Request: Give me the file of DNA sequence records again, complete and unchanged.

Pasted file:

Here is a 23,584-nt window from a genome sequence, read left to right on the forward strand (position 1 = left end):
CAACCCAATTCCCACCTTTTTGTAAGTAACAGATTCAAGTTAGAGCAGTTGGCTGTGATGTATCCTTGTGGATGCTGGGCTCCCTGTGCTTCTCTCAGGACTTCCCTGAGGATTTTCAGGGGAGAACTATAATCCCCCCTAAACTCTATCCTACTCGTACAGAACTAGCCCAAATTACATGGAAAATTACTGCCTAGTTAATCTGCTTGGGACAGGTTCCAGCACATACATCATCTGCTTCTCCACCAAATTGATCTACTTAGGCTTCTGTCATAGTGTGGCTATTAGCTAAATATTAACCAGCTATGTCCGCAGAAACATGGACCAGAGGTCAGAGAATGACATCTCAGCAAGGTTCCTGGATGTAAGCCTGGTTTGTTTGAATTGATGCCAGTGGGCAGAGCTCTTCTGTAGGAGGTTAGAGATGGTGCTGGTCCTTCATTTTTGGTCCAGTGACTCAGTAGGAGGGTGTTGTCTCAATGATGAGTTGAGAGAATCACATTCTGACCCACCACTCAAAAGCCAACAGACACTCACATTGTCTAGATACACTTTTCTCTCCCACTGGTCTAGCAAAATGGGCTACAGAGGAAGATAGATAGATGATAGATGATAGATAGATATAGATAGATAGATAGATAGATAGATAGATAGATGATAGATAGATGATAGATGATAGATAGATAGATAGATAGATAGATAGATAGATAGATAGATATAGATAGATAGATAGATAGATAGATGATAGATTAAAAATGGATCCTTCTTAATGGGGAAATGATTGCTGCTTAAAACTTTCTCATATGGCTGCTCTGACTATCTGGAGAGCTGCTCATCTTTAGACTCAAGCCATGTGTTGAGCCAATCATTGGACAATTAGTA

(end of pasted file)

Here is a 23,584-nt window from a genome sequence, read left to right on the forward strand (position 1 = left end):
CAACCCAATTCCCACCTTTTTGTAAGTAACAGATTCAAGTTAGAGCAGTTGGCTGTGATGTATCCTTGTGGATGCTGGGCTCCCTGTGCTTCTCTCAGGACTTCCCTGAGGATTTTCAGGGGAGAACTATAATCCCCCCTAAACTCTATCCTACTCGTACAGAACTAGCCCAAATTACATGGAAAATTACTGCCTAGTTAATCTGCTTGGGACAGGTTCCAGCACATACATCATCTGCTTCTCCACCAAATTGATCTACTTAGGCTTCTGTCATAGTGTGGCTATTAGCTAAATATTAACCAGCTATGTCCGCAGAAACATGGACCAGAGGTCAGAGAATGACATCTCAGCAAGGTTCCTGGATGTAAGCCTGGTTTGTTTGAATTGATGCCAGTGGGCAGAGCTCTTCTGTAGGAGGTTAGAGATGGTGCTGGTCCTTCATTTTTGGTCCAGTGACTCAGTAGGAGGGTGTTGTCTCAATGATGAGTTGAGAGAATCACATTCTGACCCACCACTCAAAAGCCAACAGACACTCACATTGTCTAGATACACTTTTCTCTCCCACTGGTCTAGCAAAATGGGCTACAGAGGAAGATAGATAGATGATAGATGATAGATAGATATAGATAGATAGATAGATAGATAGATAGATAGATGATAGATAGATGATAGATGATAGATAGATAGATAGATAGATAGATAGATAGATAGATAGATATAGATAGATAGATAGATAGATAGATGATAGATTAAAAATGGATCCTTCTTAATGGGGAAATGATTGCTGCTTAAAACTTTCTCATATGGCTGCTCTGACTATCTGGAGAGCTGCTCATCTTTAGACTCAAGCCATGTGTTGAGCCAATCATTGGACAATTAGTA